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ENVIRONMENTAL HAZARDS - INSPECT, TEST, REMEDY
AGE of a BUILDING - how to determine
AIR POLLUTANTS, COMMON INDOOR
ASBESTOS-FREE INSULATION MATERIALS
ASBESTOS IDENTIFICATION IN buildings
ASBESTOS REMOVAL GUIDE
ASBESTOS TESTING LAB LIST
CEILING FINISHES INTERIOR
CEILINGS, DROP or SUSPENDED PANEL
CEILINGS & WALLS, PLASTER TYPES
CHINESE DRYWALL HAZARDS
EFFLORESCENCE SALTS & WHITE DEPOSITS
FLOOR TILE HISTORY & INGREDIENTS
FLOOR TILES ASBESTOS
FLOOR TYPES & DEFECTS
HOUSE DOCTOR, how-to be
INDOOR AIR QUALITY IMPROVEMENT GUIDE
INSULATION IDENTIFICATION GUIDE
METAL LATH, PLASTER & STUCCO
Museum Artifact Preservation
NOISE / SOUND DIAGNOSIS & CURE
PLASTER & BEAVERBOARD & DRYWALL
PLASTER TYPE IDENTIFICATION
SAFETY HAZARDS & INSPECTIONS
STUCCO WALL METHODS & INSTALLATION
VINYL CHLORIDE HEALTH INFO
VOCs VOLATILE ORGANIC COMPOUNDS
WORLD TRADE CENTER 9-11 DUST PHOTOS
Asbestos that can often be safely left in place: this article illustrates asbestos insulating and other products which are in good condition and discusses what to do about the asbestos material in that case.
This document assists building buyers, owners or inspectors who need to identify asbestos materials (or probable-asbestos) in buildings by simple visual inspection. We provide photographs and descriptive text of asbestos insulation and other asbestos-containing products to permit identification of definite, probable, or possible asbestos materials in buildings.
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Examples of Visually-recognizable Asbestos Materials in Buildings that are in Good Condition and may be able to remain in place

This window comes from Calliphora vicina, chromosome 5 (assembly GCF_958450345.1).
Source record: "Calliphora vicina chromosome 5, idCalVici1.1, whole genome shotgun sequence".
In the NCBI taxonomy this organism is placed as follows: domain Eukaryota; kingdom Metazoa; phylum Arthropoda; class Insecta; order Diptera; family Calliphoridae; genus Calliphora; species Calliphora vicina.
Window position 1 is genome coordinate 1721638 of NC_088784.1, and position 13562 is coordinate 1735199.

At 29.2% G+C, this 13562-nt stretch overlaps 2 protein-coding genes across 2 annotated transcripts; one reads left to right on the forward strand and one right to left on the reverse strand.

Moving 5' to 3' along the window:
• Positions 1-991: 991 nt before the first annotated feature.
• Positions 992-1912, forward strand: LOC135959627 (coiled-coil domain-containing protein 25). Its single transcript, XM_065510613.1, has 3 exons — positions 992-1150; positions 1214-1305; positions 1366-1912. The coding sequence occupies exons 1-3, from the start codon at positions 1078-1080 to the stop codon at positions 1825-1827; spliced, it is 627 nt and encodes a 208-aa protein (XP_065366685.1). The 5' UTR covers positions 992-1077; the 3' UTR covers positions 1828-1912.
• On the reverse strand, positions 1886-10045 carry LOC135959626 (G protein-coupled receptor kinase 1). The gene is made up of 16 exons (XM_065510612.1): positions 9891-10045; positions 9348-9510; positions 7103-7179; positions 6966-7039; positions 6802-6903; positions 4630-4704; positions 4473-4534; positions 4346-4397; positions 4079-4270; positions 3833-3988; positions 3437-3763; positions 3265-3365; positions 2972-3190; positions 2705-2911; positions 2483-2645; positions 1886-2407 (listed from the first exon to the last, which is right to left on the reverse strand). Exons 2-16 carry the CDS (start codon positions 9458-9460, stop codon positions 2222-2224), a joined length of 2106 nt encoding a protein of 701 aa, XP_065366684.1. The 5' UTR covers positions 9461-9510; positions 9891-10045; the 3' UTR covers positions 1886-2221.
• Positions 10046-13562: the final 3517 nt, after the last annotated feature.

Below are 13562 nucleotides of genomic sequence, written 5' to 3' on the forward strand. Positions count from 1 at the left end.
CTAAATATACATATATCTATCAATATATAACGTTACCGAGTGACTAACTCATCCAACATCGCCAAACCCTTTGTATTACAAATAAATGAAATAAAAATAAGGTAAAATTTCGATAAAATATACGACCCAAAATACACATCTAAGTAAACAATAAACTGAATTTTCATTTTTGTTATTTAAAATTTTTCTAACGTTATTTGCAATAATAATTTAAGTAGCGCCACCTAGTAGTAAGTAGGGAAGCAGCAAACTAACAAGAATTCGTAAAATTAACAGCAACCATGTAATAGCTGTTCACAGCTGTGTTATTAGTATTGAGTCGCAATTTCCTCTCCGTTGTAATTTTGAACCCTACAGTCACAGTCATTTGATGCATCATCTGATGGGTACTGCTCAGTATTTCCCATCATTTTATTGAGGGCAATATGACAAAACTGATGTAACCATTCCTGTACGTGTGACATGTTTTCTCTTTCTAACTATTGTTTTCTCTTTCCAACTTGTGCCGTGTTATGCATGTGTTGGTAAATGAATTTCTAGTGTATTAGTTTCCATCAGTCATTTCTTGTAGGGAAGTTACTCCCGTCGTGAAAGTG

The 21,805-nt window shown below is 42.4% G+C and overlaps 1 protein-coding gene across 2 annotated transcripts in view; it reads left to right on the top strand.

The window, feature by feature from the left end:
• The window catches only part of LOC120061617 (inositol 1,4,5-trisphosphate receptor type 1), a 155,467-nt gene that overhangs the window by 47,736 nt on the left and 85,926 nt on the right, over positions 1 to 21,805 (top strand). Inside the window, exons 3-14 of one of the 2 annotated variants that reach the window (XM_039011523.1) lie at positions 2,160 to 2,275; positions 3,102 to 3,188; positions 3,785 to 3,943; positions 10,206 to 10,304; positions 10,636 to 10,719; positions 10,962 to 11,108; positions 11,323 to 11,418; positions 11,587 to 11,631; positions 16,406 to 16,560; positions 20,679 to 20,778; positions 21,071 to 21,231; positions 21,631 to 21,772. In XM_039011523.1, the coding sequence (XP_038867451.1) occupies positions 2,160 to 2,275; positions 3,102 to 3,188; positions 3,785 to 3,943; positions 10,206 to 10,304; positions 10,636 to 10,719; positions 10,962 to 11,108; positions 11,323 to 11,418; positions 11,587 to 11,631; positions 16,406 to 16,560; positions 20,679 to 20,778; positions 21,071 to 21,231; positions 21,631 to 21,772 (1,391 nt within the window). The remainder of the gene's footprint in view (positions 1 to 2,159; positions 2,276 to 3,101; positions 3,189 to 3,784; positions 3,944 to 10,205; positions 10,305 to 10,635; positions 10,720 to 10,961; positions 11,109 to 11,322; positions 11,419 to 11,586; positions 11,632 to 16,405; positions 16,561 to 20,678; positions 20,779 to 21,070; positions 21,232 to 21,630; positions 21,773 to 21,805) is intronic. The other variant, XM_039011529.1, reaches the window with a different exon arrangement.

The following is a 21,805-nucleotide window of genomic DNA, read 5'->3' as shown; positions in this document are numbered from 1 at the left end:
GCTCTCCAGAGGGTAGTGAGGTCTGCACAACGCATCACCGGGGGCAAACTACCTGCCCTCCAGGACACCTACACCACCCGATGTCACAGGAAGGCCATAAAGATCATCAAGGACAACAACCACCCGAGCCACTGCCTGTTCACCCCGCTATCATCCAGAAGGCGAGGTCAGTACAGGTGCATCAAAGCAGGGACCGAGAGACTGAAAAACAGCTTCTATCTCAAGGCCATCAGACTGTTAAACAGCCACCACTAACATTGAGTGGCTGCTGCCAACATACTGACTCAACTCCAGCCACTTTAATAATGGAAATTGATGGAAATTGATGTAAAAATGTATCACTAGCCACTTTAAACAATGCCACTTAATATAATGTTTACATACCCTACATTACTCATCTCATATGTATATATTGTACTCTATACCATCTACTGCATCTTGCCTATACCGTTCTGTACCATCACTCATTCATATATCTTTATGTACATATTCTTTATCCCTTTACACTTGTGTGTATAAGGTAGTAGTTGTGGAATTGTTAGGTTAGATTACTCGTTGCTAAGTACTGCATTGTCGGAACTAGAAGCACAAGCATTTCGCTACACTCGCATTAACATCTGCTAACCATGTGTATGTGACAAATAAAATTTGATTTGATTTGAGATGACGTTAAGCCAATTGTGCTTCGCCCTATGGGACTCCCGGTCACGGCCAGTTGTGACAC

While an expert lab test using polarized light microscopy may be needed to identify the specific type of asbestos fiber, or to identify the presence of asbestos in air or dust samples, many asbestos-containing building products not only are obvious and easy to recognize, but since there were not other look-alike products that were not asbestos, a visual identification of this material can be virtually a certainty in many cases.
The ceiling tiles at left may contain asbestos. They are in good condition and are not subject to mechanical damage by the occupants of the building.
If these ceiling tiles are to be removed, the demolition could release high levels of asbestos fibers - appropriate asbestos removal procedures would be wise.
Also see ASBESTOS DUCTS, HVAC a field identification guide to visual detection of asbestos in and on heating and cooling system ducts and flue vents.
Also see Micro-Photographs of Dust from the World Trade Center collapse following the 9/11/01 attack. Links to U.S. government and other authoritative research and advice are included.
When asbestos pipe insulation is in good, un-damaged condition like this, and when it is found in an area not subject to mechanical damage, current advice is to leave this material alone.
However where this material was used on heating or other plumbing pipes, there remains the possibility that some of it will eventually have to be disturbed and removed when leaks occur and repairs to the piping are necessary.
Leaks in heating pipes should occur less often than in other plumbing lines, so this risk may be pretty small.
Use of asbestos for pipe coverings has been banned in the U.S. since 1975.
This ceiling fireproofing used in an office building basement storage area was readily identified as tremolite and was considered hazardous even though it was in good condition.
This product was quite friable, subject to being disturbed by ongoing work in the area, and needed professional asbestos removal.
Continue reading at ASBESTOS in POOR CONDITION or select a topic from the More Reading links shown below.
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Questions & answers or comments about when asbestos materials can or should be left alone & how to recognize asbestos materials that are undamaged and in good condition.
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